Category: digital humanitie

Diversity work and digital carework in higher education | Roopika Risam:

“Diversity” has become a managerial directive for the twenty-first
century university in the United States. In its endless pursuit of
diversity, the contemporary academy has required faculty, staff, and
administrators to perform diversity work, marshaling the labor of
employees to undertake diversity initiatives, often in addition to their
stated job descriptions.

Participating in diversity work is a trap into
which those whose work is guided by an ethical commitment to
communities underrepresented in academia and those who belong to these
communities risk falling.

This phenomenon has a long history, reflecting
a tradition of activism performed by people of color, women, and LGBTQ
scholars who have demanded that the scholarship of their communities be
taken seriously as “academic.” Yet, the advent of social media has added
new dimensions to this labor.


This trend is not unique to digital humanities alone. It plays out in
departments, units, schools, and professional organizations across
higher education. This has been evident, for example, in the ample
social media conversations about the International Medieval Congress
(IMC) at the University of Leeds, which engendered racist backlash
against medievalists of color and their allies who critiqued the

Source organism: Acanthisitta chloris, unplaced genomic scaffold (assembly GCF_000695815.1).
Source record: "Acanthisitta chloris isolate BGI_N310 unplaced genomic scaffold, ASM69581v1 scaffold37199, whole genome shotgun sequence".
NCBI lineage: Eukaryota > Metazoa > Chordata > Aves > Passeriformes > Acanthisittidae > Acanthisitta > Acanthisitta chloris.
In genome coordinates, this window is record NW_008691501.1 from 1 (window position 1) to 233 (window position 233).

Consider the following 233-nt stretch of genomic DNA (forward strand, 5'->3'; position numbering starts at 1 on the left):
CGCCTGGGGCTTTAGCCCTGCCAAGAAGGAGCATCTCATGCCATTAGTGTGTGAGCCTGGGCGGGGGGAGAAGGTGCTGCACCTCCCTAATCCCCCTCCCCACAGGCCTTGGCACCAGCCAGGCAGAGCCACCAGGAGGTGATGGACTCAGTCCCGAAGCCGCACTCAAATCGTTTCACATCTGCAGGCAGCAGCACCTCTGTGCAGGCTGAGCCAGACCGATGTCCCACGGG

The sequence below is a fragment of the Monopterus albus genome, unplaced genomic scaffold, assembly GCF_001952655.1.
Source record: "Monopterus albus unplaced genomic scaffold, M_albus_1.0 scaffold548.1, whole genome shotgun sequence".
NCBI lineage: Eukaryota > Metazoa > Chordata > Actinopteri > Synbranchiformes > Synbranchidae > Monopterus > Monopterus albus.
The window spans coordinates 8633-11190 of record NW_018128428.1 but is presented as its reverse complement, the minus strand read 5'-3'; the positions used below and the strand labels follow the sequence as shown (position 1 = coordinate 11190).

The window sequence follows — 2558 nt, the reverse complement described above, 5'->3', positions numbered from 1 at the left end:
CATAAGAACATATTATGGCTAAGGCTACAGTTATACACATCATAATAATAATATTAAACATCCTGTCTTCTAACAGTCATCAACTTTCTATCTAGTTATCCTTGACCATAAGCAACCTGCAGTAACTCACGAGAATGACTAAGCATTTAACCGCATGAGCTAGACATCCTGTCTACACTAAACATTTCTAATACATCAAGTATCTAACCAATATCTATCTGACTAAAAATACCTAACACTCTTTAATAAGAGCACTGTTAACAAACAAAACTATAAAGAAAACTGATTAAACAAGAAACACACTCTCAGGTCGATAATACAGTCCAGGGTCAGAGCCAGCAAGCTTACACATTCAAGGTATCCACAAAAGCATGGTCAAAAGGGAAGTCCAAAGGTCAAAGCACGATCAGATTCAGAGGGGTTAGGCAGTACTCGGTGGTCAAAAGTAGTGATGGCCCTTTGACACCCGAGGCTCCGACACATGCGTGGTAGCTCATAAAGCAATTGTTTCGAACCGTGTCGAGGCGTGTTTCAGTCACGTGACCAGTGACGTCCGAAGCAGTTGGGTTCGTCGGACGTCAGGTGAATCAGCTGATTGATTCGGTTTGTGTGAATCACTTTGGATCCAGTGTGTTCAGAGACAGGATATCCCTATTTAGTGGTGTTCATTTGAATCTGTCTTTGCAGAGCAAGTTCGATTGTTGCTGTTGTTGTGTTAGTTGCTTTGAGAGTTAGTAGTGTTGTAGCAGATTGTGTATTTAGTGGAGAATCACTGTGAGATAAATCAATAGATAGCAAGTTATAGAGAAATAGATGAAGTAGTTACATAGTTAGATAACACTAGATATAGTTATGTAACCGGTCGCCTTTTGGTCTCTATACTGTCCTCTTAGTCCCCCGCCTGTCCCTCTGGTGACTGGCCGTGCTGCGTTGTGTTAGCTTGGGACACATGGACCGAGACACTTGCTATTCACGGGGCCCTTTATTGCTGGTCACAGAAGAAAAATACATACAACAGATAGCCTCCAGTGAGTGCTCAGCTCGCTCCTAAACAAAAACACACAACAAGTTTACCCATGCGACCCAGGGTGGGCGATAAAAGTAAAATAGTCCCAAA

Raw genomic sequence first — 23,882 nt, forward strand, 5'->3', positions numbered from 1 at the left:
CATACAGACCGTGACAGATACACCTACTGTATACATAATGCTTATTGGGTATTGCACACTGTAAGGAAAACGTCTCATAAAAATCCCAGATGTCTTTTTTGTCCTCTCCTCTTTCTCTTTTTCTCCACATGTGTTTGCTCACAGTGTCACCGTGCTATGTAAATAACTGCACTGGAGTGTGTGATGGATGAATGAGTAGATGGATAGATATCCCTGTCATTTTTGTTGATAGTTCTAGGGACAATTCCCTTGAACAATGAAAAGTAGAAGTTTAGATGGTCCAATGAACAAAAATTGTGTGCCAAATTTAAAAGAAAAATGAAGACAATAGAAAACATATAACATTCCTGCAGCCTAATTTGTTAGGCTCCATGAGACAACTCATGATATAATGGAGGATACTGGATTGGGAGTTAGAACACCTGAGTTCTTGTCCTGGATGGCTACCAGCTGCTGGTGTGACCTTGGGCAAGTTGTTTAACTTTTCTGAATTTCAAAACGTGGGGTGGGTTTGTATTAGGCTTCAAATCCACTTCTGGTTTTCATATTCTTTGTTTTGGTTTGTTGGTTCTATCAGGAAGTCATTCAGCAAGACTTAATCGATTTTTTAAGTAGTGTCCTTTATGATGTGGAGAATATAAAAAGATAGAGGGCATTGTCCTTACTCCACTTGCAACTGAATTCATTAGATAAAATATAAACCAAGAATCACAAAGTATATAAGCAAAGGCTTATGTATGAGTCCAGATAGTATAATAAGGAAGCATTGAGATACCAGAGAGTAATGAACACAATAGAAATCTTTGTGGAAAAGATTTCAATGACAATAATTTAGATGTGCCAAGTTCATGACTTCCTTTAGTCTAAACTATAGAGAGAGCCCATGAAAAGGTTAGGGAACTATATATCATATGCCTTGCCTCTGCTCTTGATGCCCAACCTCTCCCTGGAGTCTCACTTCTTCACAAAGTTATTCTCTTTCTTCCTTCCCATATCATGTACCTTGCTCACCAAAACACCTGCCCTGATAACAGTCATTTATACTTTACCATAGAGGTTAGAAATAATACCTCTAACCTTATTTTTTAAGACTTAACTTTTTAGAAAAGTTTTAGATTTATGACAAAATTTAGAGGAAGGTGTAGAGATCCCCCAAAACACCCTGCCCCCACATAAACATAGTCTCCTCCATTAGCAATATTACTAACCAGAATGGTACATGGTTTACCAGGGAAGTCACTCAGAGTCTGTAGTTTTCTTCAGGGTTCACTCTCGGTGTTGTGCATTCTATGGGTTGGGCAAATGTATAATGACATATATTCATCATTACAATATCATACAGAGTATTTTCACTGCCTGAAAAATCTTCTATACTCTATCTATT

whiteness of plenary sessions and panels discussing otherness
(Medievalists of Color, 2017).

For those in the Medievalists of Color
group, managing this situation required significant digital carework
around diversity. This included both the production of social media
texts in response to the affective challenges of IMC, as well as digital
carework provided to each other through social media to navigate the
negative affects that emerged. As the experiences of Medievalists of
Color suggest, this diversity-related digital carework reflects endless
demand for labor from communities that have already been othered across
fields and disciplines.

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This essay is about how academics who are marginalized have an added burden on them, often magnified by demands at their institution, to perform “diversity work” in addition to the usual work required for their positions, and how this affects their lives and careers.

note: “affective labor” here means emotional labor